Dieste’s Edgar Cardoza thinks the truth lies somewhere between the extremes, saying that it really depends on the market one is talking about. “Some newspapers have evolved better than others, adopting better zoning strategies. I’m of the belief that there is always room for improvement in this area.”


Call and Response

As impressed as an advertiser or media planner might be with a paper’s zoning capabilities, what they are most concerned with is consumer response. Depending on the product and the advertiser’s goals, response rate requirements can vary greatly. This is one area in which Trevor Hansen sees room for improvement, saying that FSI “trackability” is not as developed as it needs to be to accurately measure response.

Rachel Stayduhar says that the bottom line is that the FSI needs to drive traffic to the store: “Also, The A/S ration needs to make sense. A/s ratios depend on the category. For instance, in grocery it might be 1% (food has low margins) but a furniture retailer might target 7% (larger ticket items, less frequency of purchase). It is difficult to measure just how much a Hispanic vehicle might contribute to each individual zip code (especially if the retailer is buying other papers in that zip code), but as a whole if the A/S ratio is way out of line in a zip, you might want to cut something.”

Cardoza says one of the biggest factors dictating response is language choice: “You’ve got to go bilingual with these to appeal to the broadest  range of consumers possible. This way your FSI cuts across the different levels of acculturation and meets the consumer on his own terms.”


Coupon Culture?

One obstacle that advertisers must overcome when targeting Hispanics with  FSIs is the fact that coupons are not common in many Latin American cultures. “That’s why you’re better off placing English-language FSI’s in heavily Hispanic zip codes,” says Ole’s Javier Escobedo. “If they are acculturated enough to be comfortable using coupons, they likely prefer to get their news in English. Then you have the added benefit of driving general market traffic.”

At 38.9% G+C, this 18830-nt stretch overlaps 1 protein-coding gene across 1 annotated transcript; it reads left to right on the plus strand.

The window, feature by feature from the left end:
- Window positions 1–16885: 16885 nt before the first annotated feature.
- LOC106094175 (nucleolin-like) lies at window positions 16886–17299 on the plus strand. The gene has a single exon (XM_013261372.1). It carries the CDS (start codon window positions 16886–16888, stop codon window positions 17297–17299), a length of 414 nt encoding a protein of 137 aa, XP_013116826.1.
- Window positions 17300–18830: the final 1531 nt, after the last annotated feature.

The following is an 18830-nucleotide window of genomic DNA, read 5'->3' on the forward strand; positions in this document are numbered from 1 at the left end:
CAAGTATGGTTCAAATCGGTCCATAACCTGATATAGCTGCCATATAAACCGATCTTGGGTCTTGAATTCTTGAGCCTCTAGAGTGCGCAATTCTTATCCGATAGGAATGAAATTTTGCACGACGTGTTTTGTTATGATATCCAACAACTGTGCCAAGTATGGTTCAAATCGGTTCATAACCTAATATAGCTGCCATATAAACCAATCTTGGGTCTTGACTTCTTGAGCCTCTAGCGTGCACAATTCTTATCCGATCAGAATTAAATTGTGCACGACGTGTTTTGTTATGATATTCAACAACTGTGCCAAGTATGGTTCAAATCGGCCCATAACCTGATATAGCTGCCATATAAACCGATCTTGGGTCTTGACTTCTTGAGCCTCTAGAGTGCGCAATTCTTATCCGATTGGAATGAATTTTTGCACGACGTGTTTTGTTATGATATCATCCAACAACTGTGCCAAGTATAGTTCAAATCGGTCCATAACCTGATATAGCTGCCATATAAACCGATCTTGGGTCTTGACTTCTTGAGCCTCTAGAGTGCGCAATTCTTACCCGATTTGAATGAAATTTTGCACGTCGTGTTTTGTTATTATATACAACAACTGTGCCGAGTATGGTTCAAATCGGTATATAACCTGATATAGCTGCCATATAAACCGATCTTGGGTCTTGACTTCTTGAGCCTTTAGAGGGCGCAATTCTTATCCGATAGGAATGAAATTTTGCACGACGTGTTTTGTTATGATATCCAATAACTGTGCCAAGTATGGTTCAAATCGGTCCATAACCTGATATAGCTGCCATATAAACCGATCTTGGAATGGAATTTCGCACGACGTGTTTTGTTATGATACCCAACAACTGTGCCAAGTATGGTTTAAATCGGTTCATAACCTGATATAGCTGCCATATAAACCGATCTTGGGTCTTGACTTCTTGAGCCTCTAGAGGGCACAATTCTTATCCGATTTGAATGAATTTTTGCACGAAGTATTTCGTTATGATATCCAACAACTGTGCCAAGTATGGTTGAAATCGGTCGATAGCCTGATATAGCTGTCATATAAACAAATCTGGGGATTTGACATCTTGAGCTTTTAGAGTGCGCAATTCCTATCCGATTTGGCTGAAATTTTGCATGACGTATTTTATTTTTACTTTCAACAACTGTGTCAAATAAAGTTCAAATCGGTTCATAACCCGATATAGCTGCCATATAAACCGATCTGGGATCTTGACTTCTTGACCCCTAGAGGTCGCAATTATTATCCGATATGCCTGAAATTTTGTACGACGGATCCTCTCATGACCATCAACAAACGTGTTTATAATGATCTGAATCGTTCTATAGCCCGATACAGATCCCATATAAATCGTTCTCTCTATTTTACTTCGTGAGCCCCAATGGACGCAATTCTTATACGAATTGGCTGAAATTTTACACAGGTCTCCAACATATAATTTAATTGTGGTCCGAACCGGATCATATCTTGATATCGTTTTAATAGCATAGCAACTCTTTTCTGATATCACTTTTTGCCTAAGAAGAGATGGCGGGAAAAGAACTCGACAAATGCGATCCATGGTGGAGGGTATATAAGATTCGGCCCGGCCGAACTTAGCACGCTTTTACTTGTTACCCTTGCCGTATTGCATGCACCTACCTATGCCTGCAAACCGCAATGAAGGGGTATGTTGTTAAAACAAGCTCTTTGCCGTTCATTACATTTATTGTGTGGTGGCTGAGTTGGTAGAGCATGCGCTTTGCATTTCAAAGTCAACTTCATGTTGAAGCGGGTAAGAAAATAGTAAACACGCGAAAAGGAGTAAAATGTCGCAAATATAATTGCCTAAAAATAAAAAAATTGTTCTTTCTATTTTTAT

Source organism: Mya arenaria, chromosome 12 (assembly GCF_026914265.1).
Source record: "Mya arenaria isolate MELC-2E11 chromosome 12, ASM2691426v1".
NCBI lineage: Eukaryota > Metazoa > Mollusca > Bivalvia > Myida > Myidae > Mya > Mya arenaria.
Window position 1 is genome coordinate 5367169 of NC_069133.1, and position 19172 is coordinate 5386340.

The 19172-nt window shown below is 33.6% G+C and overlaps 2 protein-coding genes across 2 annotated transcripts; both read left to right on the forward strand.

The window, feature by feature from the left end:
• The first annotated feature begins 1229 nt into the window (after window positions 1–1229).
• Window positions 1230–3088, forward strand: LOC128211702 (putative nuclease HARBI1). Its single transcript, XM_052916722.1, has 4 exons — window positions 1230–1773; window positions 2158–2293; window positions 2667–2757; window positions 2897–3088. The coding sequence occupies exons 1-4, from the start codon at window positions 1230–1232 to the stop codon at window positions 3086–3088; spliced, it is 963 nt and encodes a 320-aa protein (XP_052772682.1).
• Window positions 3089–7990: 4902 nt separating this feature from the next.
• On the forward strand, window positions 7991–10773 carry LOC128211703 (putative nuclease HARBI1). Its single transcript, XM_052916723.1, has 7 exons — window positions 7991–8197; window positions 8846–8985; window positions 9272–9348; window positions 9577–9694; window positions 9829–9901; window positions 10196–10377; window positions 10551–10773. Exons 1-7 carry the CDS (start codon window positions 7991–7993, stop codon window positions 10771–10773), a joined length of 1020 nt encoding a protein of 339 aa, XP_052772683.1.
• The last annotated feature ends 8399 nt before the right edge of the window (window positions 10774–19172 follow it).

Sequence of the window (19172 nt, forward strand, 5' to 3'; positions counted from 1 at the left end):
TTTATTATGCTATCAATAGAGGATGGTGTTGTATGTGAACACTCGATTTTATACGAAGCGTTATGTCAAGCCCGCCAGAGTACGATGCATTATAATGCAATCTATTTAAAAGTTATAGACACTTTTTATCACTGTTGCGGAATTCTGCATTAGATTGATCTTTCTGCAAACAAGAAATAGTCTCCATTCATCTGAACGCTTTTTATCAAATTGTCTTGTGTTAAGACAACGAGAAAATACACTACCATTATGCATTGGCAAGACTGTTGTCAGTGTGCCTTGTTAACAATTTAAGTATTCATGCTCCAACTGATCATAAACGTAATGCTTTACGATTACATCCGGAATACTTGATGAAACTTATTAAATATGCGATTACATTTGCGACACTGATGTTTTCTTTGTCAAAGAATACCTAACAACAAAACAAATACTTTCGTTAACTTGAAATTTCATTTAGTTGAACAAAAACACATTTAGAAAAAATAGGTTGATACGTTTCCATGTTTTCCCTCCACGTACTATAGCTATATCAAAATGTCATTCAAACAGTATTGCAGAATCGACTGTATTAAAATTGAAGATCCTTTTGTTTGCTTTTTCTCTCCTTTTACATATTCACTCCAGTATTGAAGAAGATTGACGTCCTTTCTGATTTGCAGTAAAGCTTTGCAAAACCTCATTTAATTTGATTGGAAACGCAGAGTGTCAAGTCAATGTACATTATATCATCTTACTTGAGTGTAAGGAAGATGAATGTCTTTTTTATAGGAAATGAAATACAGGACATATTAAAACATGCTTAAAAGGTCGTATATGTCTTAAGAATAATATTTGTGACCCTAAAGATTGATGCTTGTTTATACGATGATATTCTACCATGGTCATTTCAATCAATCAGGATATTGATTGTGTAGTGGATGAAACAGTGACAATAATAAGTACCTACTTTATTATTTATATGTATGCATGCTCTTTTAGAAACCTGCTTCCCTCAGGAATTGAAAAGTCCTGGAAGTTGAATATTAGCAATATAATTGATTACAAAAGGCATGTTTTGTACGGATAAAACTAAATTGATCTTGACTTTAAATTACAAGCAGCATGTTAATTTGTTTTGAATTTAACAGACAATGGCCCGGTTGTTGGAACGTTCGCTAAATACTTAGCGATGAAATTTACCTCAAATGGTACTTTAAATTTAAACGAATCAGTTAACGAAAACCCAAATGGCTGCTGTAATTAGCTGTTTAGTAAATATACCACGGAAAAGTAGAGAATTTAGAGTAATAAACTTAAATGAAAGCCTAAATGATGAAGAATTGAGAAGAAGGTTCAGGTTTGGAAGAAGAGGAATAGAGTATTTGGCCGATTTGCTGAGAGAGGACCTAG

EPMG’s Trevor Hansen sees things differently. Asked whether Hispanics are coupon clippers, he responded: “We’ve been researching this about Hispanic consumers. The big thing that stuck out is not that Hispanic newspaper audiences don’t use coupons, it’s that they’re not getting enough. Many of the papers we work with offer eight or nine drops a year, whereas general market papers might have three or four times that many. When we can get the frequency rates up to 25-35, we’ll see Hispanic redemption levels meet and exceed those of the general market.”


Branding…

While FSIs are used mainly for driving traffic, Trevor Hansen says that they can also be good branding vehicles: “FSIs offer great call-to-action, but they also work well for branding because you have image and price point, reinforcing one another. Driving sales is primary, but it also an under-appreciated form of branding.”


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Editorial Staff

Portada Staff